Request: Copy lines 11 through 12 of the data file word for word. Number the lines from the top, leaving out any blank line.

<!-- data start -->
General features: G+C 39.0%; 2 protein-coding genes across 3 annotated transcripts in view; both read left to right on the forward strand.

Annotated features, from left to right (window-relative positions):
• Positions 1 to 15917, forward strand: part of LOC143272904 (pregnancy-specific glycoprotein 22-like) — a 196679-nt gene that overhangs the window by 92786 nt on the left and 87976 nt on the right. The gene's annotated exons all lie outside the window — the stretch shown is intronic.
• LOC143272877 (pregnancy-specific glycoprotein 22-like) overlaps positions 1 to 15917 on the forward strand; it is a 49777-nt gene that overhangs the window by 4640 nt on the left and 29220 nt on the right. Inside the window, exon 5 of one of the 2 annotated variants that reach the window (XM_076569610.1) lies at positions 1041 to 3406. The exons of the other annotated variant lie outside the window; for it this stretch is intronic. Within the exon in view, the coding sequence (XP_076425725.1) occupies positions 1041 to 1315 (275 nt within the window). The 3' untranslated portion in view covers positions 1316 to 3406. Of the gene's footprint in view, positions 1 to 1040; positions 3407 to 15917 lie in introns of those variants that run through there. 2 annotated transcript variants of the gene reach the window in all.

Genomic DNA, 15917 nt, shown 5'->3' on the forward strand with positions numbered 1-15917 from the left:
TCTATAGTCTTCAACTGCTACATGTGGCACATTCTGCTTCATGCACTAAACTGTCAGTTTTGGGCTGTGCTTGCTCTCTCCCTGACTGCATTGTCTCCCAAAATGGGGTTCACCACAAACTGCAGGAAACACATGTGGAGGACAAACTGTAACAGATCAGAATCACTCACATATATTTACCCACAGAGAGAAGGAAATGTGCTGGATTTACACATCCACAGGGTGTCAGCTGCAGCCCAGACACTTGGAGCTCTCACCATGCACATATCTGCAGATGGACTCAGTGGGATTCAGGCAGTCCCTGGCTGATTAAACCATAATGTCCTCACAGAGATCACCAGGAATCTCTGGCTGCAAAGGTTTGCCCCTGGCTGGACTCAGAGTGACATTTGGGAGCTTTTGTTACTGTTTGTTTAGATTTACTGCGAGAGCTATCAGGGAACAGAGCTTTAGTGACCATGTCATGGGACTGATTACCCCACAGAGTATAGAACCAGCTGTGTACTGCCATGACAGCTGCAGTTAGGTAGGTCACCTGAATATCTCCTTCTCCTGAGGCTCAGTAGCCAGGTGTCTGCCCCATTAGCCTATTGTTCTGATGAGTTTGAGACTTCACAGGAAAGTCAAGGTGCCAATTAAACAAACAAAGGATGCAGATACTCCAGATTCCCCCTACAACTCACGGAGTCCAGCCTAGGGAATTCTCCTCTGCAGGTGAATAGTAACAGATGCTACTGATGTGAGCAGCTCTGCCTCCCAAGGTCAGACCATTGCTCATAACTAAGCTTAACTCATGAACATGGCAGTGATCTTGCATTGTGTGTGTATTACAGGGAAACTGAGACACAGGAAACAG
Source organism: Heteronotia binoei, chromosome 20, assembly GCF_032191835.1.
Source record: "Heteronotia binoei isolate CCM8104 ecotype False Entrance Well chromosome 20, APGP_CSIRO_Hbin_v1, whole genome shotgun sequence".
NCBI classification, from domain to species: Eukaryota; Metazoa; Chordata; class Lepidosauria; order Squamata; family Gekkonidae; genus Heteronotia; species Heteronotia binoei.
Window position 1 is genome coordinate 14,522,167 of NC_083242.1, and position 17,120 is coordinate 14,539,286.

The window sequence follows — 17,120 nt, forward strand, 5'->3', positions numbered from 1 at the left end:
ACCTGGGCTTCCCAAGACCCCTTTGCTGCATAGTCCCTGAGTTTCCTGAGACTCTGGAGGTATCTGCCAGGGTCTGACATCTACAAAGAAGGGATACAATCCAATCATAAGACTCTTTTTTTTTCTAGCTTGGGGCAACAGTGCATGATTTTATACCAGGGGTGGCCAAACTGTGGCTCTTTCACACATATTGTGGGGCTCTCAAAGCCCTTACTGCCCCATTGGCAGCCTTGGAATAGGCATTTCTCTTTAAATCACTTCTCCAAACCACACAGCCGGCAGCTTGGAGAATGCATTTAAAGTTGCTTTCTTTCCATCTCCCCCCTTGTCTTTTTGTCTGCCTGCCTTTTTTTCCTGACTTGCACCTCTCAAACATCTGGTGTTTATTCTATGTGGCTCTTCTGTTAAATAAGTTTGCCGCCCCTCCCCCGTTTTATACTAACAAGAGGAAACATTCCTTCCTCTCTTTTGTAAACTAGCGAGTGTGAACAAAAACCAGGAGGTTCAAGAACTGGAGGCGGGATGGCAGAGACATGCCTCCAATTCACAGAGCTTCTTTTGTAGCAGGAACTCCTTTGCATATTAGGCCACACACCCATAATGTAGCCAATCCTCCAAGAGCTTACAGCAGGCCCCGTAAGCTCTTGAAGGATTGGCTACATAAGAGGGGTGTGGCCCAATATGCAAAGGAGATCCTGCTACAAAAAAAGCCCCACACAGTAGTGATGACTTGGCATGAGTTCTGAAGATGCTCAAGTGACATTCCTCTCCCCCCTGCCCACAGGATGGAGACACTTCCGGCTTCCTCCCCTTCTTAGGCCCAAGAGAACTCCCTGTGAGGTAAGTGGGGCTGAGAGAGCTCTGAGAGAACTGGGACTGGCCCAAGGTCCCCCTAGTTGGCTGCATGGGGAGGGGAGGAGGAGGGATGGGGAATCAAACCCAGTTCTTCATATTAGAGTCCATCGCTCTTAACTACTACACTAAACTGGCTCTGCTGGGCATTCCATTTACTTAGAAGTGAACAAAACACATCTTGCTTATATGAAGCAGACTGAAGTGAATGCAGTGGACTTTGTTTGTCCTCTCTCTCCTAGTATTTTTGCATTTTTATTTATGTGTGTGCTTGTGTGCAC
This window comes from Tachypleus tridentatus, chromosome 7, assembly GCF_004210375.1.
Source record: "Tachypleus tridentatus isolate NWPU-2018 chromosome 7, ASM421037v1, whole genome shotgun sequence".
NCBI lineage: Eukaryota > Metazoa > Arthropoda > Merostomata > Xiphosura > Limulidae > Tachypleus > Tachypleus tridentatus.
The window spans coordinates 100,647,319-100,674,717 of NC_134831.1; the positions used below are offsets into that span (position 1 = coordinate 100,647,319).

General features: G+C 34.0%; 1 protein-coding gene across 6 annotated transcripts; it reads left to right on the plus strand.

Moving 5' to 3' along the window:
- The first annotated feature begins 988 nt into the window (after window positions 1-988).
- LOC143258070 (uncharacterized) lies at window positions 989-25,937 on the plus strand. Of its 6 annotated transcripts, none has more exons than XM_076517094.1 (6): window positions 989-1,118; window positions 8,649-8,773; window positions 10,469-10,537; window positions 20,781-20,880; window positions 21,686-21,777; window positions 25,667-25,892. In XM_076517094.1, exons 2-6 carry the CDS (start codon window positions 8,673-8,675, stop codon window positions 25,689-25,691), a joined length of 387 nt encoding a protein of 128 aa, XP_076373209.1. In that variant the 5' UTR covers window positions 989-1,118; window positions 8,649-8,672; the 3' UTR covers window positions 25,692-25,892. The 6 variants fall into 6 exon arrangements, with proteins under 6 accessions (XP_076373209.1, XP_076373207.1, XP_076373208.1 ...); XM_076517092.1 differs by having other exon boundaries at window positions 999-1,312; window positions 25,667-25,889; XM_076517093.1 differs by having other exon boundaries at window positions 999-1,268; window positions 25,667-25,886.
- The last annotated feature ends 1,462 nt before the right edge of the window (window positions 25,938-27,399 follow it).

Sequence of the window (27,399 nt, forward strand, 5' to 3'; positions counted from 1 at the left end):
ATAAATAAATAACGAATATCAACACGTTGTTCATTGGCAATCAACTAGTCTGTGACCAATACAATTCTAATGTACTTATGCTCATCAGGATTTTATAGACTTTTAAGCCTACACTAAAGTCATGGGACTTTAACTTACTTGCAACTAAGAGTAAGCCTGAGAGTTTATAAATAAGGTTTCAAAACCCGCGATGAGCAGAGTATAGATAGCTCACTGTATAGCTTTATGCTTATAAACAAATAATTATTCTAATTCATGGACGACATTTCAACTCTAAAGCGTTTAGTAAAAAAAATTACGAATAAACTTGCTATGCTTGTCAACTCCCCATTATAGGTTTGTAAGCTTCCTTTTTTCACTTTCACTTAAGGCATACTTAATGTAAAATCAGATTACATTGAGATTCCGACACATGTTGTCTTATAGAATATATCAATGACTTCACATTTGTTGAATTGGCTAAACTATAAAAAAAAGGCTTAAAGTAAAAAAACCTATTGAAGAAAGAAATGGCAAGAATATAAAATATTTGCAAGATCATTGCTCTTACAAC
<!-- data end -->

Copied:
The window sequence follows — 17,120 nt, forward strand, 5'->3', positions numbered from 1 at the left end:
ACCTGGGCTTCCCAAGACCCCTTTGCTGCATAGTCCCTGAGTTTCCTGAGACTCTGGAGGTATCTGCCAGGGTCTGACATCTACAAAGAAGGGATACAATCCAATCATAAGACTCTTTTTTTTTCTAGCTTGGGGCAACAGTGCATGATTTTATACCAGGGGTGGCCAAACTGTGGCTCTTTCACACATATTGTGGGGCTCTCAAAGCCCTTACTGCCCCATTGGCAGCCTTGGAATAGGCATTTCTCTTTAAATCACTTCTCCAAACCACACAGCCGGCAGCTTGGAGAATGCATTTAAAGTTGCTTTCTTTCCATCTCCCCCCTTGTCTTTTTGTCTGCCTGCCTTTTTTTCCTGACTTGCACCTCTCAAACATCTGGTGTTTATTCTATGTGGCTCTTCTGTTAAATAAGTTTGCCGCCCCTCCCCCGTTTTATACTAACAAGAGGAAACATTCCTTCCTCTCTTTTGTAAACTAGCGAGTGTGAACAAAAACCAGGAGGTTCAAGAACTGGAGGCGGGATGGCAGAGACATGCCTCCAATTCACAGAGCTTCTTTTGTAGCAGGAACTCCTTTGCATATTAGGCCACACACCCATAATGTAGCCAATCCTCCAAGAGCTTACAGCAGGCCCCGTAAGCTCTTGAAGGATTGGCTACATAAGAGGGGTGTGGCCCAATATGCAAAGGAGATCCTGCTACAAAAAAAGCCCCACACAGTAGTGATGACTTGGCATGAGTTCTGAAGATGCTCAAGTGACATTCCTCTCCCCCCTGCCCACAGGATGGAGACACTTCCGGCTTCCTCCCCTTCTTAGGCCCAAGAGAACTCCCTGTGAGGTAAGTGGGGCTGAGAGAGCTCTGAGAGAACTGGGACTGGCCCAAGGTCCCCCTAGTTGGCTGCATGGGGAGGGGAGGAGGAGGGATGGGGAATCAAACCCAGTTCTTCATATTAGAGTCCATCGCTCTTAACTACTACACTAAACTGGCTCTGCTGGGCATTCCATTTACTTAGAAGTGAACAAAACACATCTTGCTTATATGAAGCAGACTGAAGTGAATGCAGTGGACTTTGTTTGTCCTCTCTCTCCTAGTATTTTTGCATTTTTATTTATGTGTGTGCTTGTGTGCAC